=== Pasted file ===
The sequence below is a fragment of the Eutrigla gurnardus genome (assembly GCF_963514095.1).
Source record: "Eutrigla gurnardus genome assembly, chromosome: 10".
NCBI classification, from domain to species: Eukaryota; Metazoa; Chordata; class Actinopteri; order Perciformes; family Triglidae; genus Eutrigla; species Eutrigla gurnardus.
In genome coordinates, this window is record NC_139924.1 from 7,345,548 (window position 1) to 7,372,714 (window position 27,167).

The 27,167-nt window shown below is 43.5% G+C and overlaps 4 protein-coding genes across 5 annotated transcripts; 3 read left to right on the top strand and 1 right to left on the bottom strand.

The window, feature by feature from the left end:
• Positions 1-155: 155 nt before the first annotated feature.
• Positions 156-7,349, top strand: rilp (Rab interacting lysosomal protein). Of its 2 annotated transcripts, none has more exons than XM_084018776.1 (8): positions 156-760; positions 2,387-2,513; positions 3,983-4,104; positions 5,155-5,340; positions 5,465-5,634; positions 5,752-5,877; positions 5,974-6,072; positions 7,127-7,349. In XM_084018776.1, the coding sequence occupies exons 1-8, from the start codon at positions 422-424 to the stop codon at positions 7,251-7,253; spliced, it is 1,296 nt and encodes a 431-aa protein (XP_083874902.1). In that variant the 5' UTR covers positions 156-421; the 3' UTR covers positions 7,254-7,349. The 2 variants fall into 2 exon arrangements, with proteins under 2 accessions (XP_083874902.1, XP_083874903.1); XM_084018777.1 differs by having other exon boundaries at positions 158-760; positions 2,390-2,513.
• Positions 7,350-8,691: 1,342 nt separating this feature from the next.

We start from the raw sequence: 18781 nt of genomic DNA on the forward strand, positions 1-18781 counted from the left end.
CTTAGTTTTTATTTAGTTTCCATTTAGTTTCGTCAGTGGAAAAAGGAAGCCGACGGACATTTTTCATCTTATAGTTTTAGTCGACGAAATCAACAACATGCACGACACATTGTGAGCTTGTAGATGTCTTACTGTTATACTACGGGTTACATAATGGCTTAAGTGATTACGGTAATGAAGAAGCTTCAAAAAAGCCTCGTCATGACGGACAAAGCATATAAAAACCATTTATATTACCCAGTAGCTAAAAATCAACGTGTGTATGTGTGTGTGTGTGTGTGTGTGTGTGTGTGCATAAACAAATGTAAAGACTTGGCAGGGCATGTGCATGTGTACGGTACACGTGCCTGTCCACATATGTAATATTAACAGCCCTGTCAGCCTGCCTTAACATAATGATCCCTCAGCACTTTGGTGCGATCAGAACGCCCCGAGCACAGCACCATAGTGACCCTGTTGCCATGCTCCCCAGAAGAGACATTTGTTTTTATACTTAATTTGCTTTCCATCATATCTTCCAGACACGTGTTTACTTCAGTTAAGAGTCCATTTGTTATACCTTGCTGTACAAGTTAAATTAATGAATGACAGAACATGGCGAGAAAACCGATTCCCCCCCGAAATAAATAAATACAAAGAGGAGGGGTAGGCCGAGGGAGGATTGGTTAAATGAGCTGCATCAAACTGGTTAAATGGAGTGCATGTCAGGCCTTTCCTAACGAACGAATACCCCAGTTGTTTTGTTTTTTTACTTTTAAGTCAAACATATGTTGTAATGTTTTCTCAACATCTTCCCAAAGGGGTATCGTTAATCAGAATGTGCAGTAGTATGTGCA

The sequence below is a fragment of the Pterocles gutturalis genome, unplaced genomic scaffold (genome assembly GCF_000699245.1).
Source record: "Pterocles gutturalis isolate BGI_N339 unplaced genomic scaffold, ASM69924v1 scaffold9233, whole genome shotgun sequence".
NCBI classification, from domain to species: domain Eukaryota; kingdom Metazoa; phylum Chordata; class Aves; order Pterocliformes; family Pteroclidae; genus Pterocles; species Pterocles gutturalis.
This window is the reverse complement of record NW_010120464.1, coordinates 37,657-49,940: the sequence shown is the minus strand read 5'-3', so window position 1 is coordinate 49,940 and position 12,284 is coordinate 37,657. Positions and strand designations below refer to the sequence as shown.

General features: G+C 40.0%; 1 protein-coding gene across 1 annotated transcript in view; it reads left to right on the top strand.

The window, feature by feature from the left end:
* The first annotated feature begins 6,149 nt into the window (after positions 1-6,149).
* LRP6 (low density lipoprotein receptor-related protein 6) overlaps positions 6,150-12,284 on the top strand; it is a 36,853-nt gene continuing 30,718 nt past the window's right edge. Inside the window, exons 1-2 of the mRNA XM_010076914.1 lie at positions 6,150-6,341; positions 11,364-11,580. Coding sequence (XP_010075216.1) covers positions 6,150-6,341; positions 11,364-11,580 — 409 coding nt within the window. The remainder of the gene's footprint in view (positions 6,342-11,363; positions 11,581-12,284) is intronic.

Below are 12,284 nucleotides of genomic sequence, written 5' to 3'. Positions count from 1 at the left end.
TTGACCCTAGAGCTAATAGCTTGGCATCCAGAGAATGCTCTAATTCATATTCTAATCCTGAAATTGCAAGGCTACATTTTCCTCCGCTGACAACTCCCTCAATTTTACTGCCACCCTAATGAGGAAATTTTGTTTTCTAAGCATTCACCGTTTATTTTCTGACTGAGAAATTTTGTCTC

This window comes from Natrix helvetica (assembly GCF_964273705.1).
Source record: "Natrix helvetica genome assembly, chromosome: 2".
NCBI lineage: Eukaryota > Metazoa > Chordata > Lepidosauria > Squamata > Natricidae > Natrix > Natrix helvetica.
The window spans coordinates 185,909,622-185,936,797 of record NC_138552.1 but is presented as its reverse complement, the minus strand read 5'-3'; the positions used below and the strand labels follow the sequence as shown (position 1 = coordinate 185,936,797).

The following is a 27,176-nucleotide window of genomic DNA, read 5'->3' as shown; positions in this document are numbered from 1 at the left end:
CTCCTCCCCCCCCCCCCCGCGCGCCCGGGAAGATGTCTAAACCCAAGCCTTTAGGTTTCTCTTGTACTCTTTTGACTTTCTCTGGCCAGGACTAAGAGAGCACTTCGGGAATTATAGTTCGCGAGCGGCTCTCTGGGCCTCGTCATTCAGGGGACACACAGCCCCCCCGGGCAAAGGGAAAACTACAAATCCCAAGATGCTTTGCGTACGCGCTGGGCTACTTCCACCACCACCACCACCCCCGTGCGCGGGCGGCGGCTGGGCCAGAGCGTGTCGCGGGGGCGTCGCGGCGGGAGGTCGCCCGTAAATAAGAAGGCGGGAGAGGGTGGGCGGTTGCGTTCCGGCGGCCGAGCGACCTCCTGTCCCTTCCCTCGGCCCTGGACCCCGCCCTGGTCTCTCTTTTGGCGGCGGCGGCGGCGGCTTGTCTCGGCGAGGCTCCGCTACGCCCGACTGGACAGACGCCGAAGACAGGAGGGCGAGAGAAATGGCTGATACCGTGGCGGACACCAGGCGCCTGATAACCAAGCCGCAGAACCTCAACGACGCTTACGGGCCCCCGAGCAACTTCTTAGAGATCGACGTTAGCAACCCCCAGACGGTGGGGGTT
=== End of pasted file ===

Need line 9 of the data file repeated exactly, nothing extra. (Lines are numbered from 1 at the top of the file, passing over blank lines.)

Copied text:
• Positions 7,350-8,691: 1,342 nt separating this feature from the next.